On June 21, 2016, Sanjay Valvani, a hedge fund manager at Visium Asset Management, who was charged with insider trading last week, was found dead in his home Monday evening, an apparent suicide.
Sanjay Valvani grew up in Michigan and graduated with an M.B.A. from Duke University’s Fuqua School of Business in 2001 before going to Wall Street. He endowed two scholarships and was a member of the board of visitors at his alma mater business school. But ultimately, a successful career and a life built with hard work and education, fell victim to a governmental probe and charges.
Sadly, Sanja Valvani’s suicide is not unique. In June 2011, in a Manhattan courtroom, federal prosecutors played for a jury a secretly recorded phone conversation between two Wall Street traders exchanging stock tips. Two days later, Ephraim G. Karpel, one of those traders, hanged himself in his office. While working for a New York commodities firm, Mr. Karpel had been cooperating with the federal authorities for about a year and he had been taping conversations with fellow traders.
As Deal Book reported, “the government’s investigation changed his life forever and was his unravelling,” Fran Karpel, his wife, said in a telephone interview. “He sank deeper and deeper into a hole and couldn’t see a way out.” Ms. Karpel added, “we were terrified,” and “we had no one to turn to.”
Government’s increasingly aggressive and public stance in pursuing insider trading has not only led to headliner convictions, but it is also creating a culture of distrust and fear on Wall Street. Government’s hardball investigative tactics, pressuring witnesses and raiding offices, mostly result in a complete destruction of professional lives, but sometimes result in an irreversible human tragedy.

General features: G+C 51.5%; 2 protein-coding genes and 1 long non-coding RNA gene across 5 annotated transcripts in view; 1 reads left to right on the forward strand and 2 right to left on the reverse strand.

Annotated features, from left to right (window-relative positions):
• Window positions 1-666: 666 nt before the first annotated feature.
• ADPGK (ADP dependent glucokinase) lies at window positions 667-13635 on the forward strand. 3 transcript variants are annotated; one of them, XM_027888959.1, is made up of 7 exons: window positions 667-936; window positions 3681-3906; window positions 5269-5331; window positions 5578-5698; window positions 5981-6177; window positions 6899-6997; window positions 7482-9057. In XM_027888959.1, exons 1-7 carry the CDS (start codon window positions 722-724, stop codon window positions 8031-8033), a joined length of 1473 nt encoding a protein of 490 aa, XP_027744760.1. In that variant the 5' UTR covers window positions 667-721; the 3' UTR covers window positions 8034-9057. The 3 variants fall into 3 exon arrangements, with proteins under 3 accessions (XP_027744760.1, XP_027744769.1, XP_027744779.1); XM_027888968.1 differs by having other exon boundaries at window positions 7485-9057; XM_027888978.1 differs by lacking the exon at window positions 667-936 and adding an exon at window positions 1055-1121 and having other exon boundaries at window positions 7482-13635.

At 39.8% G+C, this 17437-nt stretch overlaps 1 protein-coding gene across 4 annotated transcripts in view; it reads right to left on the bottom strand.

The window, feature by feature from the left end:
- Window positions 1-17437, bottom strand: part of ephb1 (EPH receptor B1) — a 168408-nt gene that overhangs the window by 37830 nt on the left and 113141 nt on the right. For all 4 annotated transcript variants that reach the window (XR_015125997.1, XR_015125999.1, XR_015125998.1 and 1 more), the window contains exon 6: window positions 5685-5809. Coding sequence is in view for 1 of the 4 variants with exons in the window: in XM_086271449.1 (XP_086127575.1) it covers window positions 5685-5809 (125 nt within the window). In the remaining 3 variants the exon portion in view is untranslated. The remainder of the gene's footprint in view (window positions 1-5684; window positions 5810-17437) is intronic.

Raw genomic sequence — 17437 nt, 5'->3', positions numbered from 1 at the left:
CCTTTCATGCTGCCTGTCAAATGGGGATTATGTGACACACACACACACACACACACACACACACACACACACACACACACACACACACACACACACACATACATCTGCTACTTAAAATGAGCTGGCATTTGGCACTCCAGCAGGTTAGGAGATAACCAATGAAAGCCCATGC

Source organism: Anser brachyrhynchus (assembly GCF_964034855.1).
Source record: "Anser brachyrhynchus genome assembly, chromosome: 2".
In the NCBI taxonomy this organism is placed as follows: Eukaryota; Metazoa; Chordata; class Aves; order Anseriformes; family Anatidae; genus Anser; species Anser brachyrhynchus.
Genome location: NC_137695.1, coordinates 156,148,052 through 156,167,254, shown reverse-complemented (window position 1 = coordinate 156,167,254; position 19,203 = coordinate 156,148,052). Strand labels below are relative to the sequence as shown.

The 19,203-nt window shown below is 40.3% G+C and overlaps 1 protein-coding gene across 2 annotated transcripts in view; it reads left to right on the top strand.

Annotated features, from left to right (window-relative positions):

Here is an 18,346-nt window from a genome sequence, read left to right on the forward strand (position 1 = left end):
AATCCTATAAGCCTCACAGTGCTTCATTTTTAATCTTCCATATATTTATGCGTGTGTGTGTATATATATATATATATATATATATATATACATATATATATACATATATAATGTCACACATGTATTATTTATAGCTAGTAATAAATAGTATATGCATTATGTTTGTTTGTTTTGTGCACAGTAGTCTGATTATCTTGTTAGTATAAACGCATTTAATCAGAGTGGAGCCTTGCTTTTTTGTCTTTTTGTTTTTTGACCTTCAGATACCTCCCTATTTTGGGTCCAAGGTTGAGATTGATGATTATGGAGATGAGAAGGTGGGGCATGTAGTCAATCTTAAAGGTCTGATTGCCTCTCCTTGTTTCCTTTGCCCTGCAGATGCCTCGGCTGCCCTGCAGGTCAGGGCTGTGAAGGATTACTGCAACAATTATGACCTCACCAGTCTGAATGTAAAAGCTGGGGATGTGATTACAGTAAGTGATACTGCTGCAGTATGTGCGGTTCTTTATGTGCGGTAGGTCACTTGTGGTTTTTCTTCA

For many professionals on Wall Street, the focus is on the upside from insider trading. In a cutthroat competitive industry, bonus, and some times even job security depends upon successful trades. You are as good as your last trade! However, this focus on alpha can lead to being blind sighted to the severity of downside.
My heart goes to the family of Sanjay Valvani and Ephraim G. Karpel. The futility of life in such times is staring at you. My own mother said to me “If I was in your shoes, I would have committed suicide.” Many people working in the industry in an intensely results driven environment engage in insider trading without fully comprehending the consequences of these choices, while perpetuating and feeding the narrative that it is “victimless.”
Of course, insider trading is not really victimless. An insider trader is giving himself or herself an undue asymmetrical advantage. My analogy for this is an exam where one has the answers before one sits for the exam. The argument that one should make insider trading legal is equivalent to saying we should post the upcoming test on line before we take the test. Then all one has to do is to memorise these questions and answers and, every one can get an “A.” Defeating the purpose of taking the exam!
Congress designed section 10(b) of the Exchange Act as a “catchall” clause, but the Supreme Court has held that “what it catches must be a fraud.” Thereupon, the violation of insider trading has been interpreted into the section 10(b) and SEC Rule 10b-5 as a form of common law fraud or deception. Although, Insider trading does not fit into the paradigm of the common law fraud, nevertheless it is a form of “Market Abuse.”
An analyst who has done a ton of research is unfairly disadvantaged compared to an insider trader with this “secret information.” For every trader who reaps benefits with the inside Information, some investor on the other side does loose. However, the losing trader is distant and anonymous. Hence, very bright and educated people, leading to these very poor choices, justify the action.
But above all, many professionals, if you are caught, do not comprehend the severity of the steep downside. There is not enough preparation for the consequences for these choices. The upside of millions of dollars needs to be offset by the possibility of losing “everything.” I certainly did not do this, and it resulted in a cataclysmic decimation of my professional and even most of personal life.
As I would say, it is an equaliser. It leads to destruction of not only one’s past, but also the future!
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